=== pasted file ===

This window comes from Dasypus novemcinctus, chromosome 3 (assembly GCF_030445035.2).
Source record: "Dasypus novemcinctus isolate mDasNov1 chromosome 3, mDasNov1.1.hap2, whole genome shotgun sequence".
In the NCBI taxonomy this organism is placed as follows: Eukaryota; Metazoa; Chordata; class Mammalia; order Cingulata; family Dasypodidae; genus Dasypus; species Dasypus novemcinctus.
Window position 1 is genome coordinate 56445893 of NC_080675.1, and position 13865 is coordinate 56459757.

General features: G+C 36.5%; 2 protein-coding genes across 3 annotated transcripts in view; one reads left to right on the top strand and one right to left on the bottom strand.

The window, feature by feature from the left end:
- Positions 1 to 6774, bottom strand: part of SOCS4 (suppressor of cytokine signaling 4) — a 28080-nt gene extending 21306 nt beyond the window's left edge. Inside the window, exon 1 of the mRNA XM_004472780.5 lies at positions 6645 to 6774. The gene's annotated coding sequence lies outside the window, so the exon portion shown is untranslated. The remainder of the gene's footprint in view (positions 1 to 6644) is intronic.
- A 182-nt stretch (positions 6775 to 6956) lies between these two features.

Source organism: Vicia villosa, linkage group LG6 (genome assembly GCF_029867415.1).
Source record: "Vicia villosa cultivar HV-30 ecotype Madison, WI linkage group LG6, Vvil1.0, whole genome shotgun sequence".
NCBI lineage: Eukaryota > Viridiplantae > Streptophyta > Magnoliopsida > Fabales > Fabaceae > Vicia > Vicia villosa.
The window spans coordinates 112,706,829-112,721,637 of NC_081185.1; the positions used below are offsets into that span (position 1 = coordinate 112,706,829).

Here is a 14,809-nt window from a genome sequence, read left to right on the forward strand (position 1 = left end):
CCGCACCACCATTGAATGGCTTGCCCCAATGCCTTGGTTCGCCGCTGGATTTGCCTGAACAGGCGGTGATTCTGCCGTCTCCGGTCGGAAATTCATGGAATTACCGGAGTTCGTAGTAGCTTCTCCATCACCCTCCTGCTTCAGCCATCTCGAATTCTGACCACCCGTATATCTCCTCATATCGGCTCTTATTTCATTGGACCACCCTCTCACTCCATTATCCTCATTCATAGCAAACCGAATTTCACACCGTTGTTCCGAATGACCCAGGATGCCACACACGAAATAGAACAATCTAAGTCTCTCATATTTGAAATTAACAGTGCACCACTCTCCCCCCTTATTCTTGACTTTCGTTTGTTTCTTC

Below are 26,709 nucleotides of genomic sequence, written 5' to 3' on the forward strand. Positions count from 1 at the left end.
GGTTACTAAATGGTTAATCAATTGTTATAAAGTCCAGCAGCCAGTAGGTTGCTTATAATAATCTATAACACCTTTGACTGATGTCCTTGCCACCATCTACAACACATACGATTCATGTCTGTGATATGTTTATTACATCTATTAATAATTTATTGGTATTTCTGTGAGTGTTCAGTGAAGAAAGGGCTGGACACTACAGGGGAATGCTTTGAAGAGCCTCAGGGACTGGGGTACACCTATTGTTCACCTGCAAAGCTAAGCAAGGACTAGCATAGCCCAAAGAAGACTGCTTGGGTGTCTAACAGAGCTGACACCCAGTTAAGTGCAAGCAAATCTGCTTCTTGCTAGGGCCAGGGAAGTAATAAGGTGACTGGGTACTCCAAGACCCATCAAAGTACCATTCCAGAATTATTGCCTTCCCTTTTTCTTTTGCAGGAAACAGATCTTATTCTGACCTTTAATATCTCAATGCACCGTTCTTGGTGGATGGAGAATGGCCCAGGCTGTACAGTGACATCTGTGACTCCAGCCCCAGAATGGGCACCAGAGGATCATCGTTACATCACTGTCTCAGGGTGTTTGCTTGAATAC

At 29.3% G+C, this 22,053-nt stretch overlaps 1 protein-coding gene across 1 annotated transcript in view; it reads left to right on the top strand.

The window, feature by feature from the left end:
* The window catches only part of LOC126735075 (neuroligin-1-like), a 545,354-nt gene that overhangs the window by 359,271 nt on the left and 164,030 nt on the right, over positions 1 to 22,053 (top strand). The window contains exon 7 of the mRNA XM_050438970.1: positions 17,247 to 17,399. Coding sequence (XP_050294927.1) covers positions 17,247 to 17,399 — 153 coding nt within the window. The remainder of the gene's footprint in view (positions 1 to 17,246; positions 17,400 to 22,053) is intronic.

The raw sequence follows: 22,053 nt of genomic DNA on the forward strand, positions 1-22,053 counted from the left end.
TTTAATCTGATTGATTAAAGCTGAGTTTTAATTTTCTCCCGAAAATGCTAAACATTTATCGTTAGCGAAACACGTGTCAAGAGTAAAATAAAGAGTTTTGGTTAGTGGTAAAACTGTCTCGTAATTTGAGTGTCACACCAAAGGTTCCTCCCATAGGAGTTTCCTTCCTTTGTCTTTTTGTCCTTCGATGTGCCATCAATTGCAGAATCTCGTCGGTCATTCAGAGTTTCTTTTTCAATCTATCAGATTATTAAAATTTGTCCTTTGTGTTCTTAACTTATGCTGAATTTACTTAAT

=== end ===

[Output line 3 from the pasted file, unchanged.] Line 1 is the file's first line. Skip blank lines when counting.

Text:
In the NCBI taxonomy this organism is placed as follows: Eukaryota; Metazoa; Chordata; class Mammalia; order Cingulata; family Dasypodidae; genus Dasypus; species Dasypus novemcinctus.